Of course, that’s not the only “good” version that you could write. It’s a quick example that I wrote on the spot. Chances are, you (or your writer) could do even better.
Still, it’s a decent example of what separates good meta descriptions from poorly written ones.
Tips for writing good meta descriptions
When writing (or optimizing) meta descriptions, here are some tips you can use to make sure they’re the best they can be.
1. Have a target keyword in mind
Meta descriptions are part of SEO. When writing them, make sure to conduct keyword research beforehand and choose a single target keyword to focus on.
2. Update meta descriptions when you update content
Every time you update your SEO content, take a look at your meta description and give it a nice polish.
3. Include meta descriptions in writing briefs
If you use freelance writers for your site content, ask them to write the meta description for the piece. Tweak it if need be to reflect the purpose of the page and your preferences.
4. Avoid black hat SEO practices
Like any organic content, meta descriptions are subject to black hat SEO practices. For example, keyword stuffing and keyword cannibalization are commonly found in meta descriptions. If you write sketchy meta descriptions, Google will ignore yours and choose their own. Or, flag your page and remove it from SERPs.
5. Edit your meta descriptions
Meta descriptions are often the first content a user will see from you. If yours have typos, spelling errors, or are otherwise poorly written, you’ll make a bad first impression. Before you publish them, edit your meta descriptions for correctness.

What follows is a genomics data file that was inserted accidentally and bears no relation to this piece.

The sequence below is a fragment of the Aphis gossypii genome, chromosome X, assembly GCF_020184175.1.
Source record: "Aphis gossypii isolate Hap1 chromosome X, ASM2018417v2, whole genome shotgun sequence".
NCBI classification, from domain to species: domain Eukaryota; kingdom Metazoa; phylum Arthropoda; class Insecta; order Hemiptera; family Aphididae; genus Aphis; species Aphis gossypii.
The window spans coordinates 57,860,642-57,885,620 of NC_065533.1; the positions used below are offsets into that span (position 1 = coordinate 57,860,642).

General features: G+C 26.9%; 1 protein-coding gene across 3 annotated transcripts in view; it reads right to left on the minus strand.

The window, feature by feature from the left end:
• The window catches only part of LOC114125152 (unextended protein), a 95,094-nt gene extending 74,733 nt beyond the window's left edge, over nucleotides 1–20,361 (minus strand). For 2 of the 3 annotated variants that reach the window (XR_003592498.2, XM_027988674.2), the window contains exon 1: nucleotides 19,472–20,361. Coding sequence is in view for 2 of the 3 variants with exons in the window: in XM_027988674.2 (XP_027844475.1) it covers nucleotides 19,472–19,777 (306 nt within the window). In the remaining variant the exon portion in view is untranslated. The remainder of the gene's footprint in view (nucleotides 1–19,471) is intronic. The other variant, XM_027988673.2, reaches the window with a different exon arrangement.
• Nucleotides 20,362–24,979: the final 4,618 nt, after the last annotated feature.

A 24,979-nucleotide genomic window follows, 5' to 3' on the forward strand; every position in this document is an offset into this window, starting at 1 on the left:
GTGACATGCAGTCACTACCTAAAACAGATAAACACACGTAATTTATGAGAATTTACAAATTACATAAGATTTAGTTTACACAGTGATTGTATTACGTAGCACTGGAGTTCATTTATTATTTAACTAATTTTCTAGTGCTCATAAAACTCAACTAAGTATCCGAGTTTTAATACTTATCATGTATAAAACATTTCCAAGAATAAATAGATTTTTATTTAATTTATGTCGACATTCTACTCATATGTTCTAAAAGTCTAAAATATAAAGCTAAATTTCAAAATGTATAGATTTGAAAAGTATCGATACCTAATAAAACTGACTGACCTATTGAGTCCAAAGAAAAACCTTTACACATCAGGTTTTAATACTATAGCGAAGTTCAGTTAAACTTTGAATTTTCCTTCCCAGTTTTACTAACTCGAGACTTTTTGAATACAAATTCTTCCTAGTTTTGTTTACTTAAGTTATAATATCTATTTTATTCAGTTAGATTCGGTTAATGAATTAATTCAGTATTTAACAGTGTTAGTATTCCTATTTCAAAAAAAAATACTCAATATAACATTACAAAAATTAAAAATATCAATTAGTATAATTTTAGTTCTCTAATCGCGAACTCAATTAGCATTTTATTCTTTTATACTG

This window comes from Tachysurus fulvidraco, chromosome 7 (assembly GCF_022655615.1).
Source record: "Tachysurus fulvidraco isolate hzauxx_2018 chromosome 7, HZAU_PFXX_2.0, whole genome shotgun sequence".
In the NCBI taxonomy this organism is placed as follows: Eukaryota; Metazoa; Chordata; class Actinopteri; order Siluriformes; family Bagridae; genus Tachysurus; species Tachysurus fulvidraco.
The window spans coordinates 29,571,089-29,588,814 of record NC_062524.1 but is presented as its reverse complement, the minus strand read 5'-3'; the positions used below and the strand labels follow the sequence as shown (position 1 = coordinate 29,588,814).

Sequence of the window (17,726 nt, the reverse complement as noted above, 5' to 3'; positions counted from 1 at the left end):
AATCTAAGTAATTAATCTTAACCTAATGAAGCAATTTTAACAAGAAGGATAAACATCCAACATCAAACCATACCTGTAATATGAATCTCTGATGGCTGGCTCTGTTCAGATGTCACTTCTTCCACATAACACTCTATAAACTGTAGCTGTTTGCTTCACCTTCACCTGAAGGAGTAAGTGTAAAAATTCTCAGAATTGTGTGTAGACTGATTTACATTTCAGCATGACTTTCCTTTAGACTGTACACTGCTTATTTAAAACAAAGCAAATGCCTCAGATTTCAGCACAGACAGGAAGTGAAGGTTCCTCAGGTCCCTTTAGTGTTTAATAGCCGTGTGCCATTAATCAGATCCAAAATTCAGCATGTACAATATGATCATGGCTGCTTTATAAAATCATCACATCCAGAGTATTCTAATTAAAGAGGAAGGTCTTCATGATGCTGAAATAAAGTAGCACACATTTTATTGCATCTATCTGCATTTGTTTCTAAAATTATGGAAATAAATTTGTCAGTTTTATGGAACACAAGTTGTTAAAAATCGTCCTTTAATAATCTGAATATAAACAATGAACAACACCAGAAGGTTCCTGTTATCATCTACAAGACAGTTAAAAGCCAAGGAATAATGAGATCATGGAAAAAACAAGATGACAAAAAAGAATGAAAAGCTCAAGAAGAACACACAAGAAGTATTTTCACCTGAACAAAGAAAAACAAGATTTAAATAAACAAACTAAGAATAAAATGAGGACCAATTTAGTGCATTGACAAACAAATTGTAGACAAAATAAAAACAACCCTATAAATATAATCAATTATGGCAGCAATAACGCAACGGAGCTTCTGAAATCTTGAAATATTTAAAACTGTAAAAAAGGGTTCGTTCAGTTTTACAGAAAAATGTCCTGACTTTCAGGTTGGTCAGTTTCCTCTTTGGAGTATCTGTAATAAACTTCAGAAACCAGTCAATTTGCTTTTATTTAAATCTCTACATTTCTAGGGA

6. Consider the type of content it’s for
As mentioned, different pages require different types of meta descriptions. Some are more salesy while others are more informational. Customize your meta descriptions for each page and pay attention to who the target audience is and what the purpose of the content is.
7. Use verbs
Actionable meta descriptions are ideal because they tell the user what they’ll get from reading your content. Verbs are the perfect way to communicate about the benefits a user seeks to gain by clicking through. If you get stuck, try making two separate lists: one of the verbs associated with your website and another of the benefits associated with the page you’re writing a meta description for.
Then, play around with pairing them together. Pick the best ones and go from there.
Is optimizing meta descriptions worth it?
Yes. If you want a well-rounded SEO strategy for your entire website, optimizing each of your meta descriptions is worth it. They’re part of the bigger SEO picture and can make a huge difference in your metrics if done well.